Chicken Gaston Gérard

Yet another kitchen disaster made good in the name of invention. The recipe was created in 1930 by the wife of the Deputy Mayor of Dijon, Gaston Gérard. She was cooking for an esteemed guest, Maurice Edmond Sailland, AKA Curnonsky, a celebrated food writer dubbed The Prince of Gastronomy. Gravity intervened and she accidentally dumped a load of paprika into the chicken dish Madame Gérard was cooking. To rectify it she added crème fraiche, white wine and a dollop of mustard. Curnonsky loved it, and he named the dish after his host. It is now a Dijon classic.

Suggested Pairing: While Chardonnay and our Hildegard Estate White share similar traits, Hildegard has a more expressive fruit character and crispness that makes it incredibly food compatible. Its velvety mouthfeel and bright citrus notes are a heavenly pair with creamy, rich chicken dishes.


  • 6 chicken breasts
  • 3 Tbsp Olive oil
  • 3 Tbsp butter
  • Sea salt and fresh ground pepper
  • 1 large shallot, thinly sliced
  • 1 teaspoon paprika
  • 1 1/4 cups dry white wine
  • 1 tablespoon Dijon mustard
  • ¾ cup Crème Fraiche (or sour cream if creme fraiche is unavailable)
  • 3/4 cup grated Comté or Gruyère cheese
  • 1 teaspoon fresh thyme (optional), leaves removed and chopped
  • 3 Tbsp dry breadcrumbs


  1. Preheat oven to 350F.
  2. Rinse chicken and pat dry. Salt and pepper the chicken pieces. Heat oil & butter in skillet until butter is sizzling and frothy. Brown the chicken breasts; about 3-4 minutes each side.
  3. Transfer the chicken to a baking dish and then place in the oven to finish cooking, about 10-15 minutes. 
  4. In the same skillet, sauté the shallot until golden then add white wine, simmering until wine is reduced by about half. Lower the heat and add to it the creme fraiche, mustard, thyme and paprika and let simmer a few minutes more.
  5. Pour the sauce over the chicken. Sprinkle with grated cheese then top with breadcrumbs.
  6. Return to oven to warm chicken and melt cheese.
  7. Serve immediately with a baguette (or wild rice), mixed green salad and a glass of Hildegard.

Knox Clendenen: Harvest 2023 Recap

An Update from CO-OWNER, Knox

Knox sits smiling in a barrel of grape vines after harvesting the fruit.

Good morning, afternoon, or evening to you dear reader. I have been let into the insulated and cool sanctuary that is the office to regale you with how our harvest is going so far. Contrary to last year, 2023 has been at a steady pace. In February and March, we had a profusion of rain, which provided much needed vigor to the vines. For most of late August and early September, the overcast weather caused the vines to take their time ripening the clusters. Our first arrival, Pinot Gris, came in on September 6th and since then we have picked Pinot Blanc, Chardonnay, and Pinot Noir. The vineyards have provided an abundance of grapes with splendid quality. The acidity is high while also reaching necessary sugar levels. I believe this will harmonize perfectly with our use of French oak, creating a balanced and restrained wine with limitless aging potential. Though it is already October, we have a long way ahead of us. The labor is intense, however we have smiles on our faces, and more importantly, an influx of caffeine coursing through our veins. We shall keep marching on and when harvest is over, champagne will be drunk, and many a siesta will be had.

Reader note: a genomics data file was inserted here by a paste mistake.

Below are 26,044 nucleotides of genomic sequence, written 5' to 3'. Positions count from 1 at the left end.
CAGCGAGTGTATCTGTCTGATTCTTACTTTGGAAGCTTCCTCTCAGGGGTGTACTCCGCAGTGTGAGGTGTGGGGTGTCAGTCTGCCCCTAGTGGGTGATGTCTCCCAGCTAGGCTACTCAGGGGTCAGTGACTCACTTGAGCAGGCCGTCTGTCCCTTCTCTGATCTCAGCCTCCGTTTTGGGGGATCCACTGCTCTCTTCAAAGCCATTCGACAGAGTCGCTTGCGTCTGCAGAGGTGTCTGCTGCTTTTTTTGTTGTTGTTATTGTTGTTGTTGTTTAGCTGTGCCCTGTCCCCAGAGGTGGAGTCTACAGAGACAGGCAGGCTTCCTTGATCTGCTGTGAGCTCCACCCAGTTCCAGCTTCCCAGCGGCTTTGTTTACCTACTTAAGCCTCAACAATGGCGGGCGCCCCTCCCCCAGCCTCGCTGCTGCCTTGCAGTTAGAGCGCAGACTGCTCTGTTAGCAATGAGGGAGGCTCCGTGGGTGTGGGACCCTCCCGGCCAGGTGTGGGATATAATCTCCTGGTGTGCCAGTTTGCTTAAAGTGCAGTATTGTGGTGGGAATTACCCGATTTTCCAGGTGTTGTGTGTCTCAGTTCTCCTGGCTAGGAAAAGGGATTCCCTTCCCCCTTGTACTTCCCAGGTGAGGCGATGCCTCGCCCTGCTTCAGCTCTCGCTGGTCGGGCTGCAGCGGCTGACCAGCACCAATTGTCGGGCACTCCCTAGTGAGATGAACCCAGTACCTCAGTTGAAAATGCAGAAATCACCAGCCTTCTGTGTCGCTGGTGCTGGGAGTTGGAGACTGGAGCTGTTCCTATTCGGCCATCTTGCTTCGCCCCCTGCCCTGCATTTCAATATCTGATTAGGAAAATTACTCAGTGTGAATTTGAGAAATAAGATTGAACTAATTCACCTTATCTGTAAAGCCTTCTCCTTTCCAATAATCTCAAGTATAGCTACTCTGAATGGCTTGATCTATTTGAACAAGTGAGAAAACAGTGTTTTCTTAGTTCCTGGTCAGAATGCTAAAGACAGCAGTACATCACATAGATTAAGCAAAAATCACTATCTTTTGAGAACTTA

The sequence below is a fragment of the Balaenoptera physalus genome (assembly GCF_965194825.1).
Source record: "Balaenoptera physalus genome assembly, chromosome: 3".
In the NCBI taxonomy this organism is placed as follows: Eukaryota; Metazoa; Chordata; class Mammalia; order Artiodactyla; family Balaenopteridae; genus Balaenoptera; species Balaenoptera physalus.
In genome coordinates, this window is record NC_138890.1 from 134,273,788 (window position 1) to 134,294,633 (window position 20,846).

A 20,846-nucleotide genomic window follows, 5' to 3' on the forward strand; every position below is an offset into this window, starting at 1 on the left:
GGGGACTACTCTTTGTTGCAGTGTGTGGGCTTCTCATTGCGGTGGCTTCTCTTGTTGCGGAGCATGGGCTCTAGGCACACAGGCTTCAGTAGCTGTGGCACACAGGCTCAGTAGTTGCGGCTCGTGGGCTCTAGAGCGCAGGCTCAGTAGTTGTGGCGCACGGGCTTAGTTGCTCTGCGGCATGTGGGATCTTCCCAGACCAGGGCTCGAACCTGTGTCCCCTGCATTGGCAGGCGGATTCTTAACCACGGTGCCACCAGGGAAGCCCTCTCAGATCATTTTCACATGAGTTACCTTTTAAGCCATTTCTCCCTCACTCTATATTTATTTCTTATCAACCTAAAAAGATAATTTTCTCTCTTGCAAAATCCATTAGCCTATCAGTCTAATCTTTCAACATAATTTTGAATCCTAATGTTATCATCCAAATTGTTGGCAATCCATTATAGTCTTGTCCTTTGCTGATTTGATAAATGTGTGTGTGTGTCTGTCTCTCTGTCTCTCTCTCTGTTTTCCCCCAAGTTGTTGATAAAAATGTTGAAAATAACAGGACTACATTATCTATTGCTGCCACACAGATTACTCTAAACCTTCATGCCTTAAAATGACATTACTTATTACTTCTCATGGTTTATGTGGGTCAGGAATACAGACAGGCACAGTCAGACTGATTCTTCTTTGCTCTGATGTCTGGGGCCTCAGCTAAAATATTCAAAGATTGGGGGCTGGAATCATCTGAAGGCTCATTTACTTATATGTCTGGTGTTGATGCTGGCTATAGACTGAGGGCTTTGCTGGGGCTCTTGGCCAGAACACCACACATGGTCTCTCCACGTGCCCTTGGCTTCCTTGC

Everything Signals a Good Harvest

Keeping an eye on harvest 2023

Grapes send clear signals throughout their growing cycle, so far, all of the signals have been strong.

The cold and wet winter was a clear signal to take a break and shut down.  Vines need at least 6 weeks of dormancy, which was not a problem this year. The cool early summer has allowed the grapes an easy start to their growing cycle. With average daily temps now hitting 85 degrees the vines and grapes have been signaled to grow. These warm days with our foggy mornings are perfect conditions for Pinot Noir and Chardonnay.

After many years, our winemaker Jim Adelman can walk the vineyards and pretty accurately predict the yields. His take on the coming harvest is Pinot Noir will be above average in yields while Chardonnay will be a bit below average.

One of the benefits of making wine, is that it never gets dull. Every harvest is a bit different. The 2022 harvest presented lots of challenges for our wine making team. Let’s hope 2023 is a bit easier on them!

Pinot Noir grapes at Bien Nacido Vineyard on Aug 4th going through veraison. Netting is used to keep the birds at bay. Harvest will be delayed a few weeks this vintage, but everything is looking good!